2 screenshots from Yu's 1980s music video, "Shoes," which I made into a GIF using the GNU Image Manipulation Program. My answer to those horrible "Live Photos" on people's iPhones.

Mutable Edges LP released on Bandcamp

LP liner notes:

"Edges," a Eurorack module for chiptune-like sounds, was one of Mutable Instruments' least popular modules and was discontinued fairly shortly after production. The device has four voices that are easy and fun to configure: three pulse waves and a fourth voice that produces either a pure sine tone or digital noise.
In this LP, titled Mutable Edges, I played around with all the voices and how they can be stacked as chords, in unison, or with modulation.
The ten tracks were made from Aug - Nov 2018, and are in chronological order.
The first track consists of 4 voices, played with MIDI-to-cv, using notes I wrote in Ableton MIDI tracks. Later songs add other instruments, effects, and methods of working. The "instrument" in the photo is two Edges units triggered by CV and gate signals from Expert Sleepers' ESX-8CV and ESX-8GT modules (also playing MIDI notes from Ableton).
My objective here isn't videogame nostalgia so much as simple enjoyment of the pulsewidth timbres.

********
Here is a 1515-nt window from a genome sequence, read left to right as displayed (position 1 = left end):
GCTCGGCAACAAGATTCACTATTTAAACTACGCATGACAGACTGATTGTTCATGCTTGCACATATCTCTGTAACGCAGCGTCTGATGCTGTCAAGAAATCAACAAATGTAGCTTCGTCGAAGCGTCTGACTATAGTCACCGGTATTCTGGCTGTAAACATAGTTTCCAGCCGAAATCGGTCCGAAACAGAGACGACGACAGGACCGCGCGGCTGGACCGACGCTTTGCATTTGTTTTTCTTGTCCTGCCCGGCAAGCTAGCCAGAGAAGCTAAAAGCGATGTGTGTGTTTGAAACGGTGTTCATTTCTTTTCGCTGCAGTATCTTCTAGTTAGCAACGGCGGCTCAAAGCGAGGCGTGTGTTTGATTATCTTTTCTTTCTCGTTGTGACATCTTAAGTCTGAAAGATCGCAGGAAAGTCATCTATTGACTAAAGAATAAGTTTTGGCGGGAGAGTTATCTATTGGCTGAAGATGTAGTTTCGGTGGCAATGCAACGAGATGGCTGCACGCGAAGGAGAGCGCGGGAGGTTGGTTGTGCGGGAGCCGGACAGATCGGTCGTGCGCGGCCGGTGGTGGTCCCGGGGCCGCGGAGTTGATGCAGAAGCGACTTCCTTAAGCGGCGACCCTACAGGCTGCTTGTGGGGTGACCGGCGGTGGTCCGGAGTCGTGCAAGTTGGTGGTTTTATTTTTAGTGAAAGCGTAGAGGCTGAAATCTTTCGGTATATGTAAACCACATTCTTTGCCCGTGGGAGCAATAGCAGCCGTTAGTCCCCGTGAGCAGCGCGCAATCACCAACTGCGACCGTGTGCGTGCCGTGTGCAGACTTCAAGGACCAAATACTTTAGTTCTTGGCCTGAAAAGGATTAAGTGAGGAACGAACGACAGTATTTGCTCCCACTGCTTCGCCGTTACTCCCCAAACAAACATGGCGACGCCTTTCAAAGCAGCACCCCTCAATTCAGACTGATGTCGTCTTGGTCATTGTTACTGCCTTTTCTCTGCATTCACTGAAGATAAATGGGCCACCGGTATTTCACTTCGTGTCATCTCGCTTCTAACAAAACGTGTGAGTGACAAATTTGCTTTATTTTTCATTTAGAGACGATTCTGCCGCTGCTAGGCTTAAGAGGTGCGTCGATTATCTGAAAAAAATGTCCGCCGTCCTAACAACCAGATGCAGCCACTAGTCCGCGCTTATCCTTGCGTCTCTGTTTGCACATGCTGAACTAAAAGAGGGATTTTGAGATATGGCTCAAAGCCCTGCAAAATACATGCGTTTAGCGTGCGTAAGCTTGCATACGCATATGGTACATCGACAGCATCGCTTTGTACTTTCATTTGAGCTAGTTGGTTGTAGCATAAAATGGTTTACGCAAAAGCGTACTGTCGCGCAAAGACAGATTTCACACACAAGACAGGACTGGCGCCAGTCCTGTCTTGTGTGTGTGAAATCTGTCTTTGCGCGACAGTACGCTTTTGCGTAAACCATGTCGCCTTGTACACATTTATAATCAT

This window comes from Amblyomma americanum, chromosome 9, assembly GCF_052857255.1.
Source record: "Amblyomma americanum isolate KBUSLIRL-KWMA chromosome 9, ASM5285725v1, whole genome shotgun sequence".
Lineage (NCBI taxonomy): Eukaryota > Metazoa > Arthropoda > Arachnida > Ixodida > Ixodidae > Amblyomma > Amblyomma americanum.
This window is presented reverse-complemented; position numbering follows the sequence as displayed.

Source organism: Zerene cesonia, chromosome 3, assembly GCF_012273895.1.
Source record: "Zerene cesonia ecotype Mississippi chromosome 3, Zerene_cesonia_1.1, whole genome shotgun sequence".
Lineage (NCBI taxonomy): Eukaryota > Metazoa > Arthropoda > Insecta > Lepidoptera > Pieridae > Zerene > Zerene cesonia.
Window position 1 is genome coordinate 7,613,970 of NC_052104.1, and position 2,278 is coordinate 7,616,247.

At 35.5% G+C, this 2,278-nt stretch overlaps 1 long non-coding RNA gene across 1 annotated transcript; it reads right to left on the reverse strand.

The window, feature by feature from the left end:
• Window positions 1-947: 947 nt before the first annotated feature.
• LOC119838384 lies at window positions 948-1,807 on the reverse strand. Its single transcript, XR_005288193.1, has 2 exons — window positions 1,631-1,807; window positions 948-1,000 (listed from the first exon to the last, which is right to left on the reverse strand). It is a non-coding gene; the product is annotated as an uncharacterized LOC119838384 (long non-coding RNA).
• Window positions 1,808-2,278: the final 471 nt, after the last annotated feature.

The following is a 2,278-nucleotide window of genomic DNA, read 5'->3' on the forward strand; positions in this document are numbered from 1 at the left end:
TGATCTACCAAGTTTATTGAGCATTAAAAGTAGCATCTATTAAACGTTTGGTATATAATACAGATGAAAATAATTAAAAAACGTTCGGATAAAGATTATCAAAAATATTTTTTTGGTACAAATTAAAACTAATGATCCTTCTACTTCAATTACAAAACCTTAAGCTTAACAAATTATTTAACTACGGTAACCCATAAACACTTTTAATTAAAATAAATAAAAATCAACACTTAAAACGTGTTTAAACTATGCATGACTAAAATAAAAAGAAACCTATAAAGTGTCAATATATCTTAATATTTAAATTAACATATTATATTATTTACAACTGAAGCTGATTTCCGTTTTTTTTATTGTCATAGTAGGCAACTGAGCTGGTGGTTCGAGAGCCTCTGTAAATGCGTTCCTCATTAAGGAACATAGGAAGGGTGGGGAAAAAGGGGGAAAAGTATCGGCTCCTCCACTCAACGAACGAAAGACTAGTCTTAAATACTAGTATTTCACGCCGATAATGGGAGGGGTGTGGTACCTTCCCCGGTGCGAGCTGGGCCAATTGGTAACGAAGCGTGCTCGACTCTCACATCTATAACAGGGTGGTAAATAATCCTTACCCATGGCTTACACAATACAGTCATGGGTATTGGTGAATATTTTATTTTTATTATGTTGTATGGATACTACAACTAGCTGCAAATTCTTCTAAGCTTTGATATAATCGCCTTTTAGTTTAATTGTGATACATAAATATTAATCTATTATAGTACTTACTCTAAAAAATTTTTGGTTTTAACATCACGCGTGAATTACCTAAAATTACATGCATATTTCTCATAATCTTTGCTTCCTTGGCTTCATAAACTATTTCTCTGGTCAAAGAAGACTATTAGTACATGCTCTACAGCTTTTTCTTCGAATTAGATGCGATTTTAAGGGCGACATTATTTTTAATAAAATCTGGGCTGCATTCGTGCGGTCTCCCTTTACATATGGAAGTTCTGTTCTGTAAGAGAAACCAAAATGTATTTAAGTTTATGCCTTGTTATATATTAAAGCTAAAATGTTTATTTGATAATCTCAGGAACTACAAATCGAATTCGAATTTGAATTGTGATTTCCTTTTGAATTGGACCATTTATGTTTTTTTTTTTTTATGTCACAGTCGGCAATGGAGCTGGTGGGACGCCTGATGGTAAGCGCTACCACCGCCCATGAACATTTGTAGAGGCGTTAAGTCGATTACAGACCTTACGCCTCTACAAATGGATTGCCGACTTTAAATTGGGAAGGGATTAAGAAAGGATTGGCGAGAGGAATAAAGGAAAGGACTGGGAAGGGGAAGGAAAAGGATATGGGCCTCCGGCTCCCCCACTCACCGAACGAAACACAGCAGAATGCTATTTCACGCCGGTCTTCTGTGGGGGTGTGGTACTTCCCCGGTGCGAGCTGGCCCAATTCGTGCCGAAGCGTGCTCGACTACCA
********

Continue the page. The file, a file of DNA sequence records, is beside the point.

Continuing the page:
released November 26, 2018

gritty teens and pepe teens

Blogger Carl Beijer wonders who's actually on twitter, or at least, how influential it is. Not sure what prompted this but it might have something to do with all the mainstream journalists who obsessively discuss "what twitter is thinking" or believe it's significant when "twitter erupts." How much thought leading is really going on over there? Says Beijer:

[N]ot everyone, it turns out, uses Twitter to talk about the news:

--One recent survey shows that only about 11% of the population ever gets their news from Twitter.

--Among respondents who ever use social media to get the news there is also significant variation in consumption: for instance, 30% of that group say that they "hardly ever" get their news from social media. If these trends holds for Twitter, then it is probably a significant source of news for something closer to 3-8% of US adults.

Beijer concludes with this paragraph:

This, I think, is a much more realistic assessment of Twitter's news reach: bring together all of the blue check journalists and unverified posters, the sinister operatives and the doe-eyed normies, the Pepe teens and the Gritty teens, the #TCOT grandpas and rose emojis - put them all together, and you are reaching a single-digit percentage of US adults, somewhere between 3-8%.

This hairball of newspeak might send a Twitter-unobsessed reader to the Urban Dictionary. A few people I asked didn't know what "Gritty teens" meant. Email if you have an idea.

edits after posting

Update: Thanks to Rubbercat for emailing a Gritty teens explanation: "'Gritty teens' refer[s] to an emerging contingent of meme-loving leftist kids. Its namesake is the Philadelphia Flyers hockey team's new mascot Gritty who, after a few initial weeks of universal revulsion, became jokingly recharacterized as this hip ultra-leftist antifa hero in photoshops and memes. There was a counterprotest recently and Gritty was on a lot of the signs."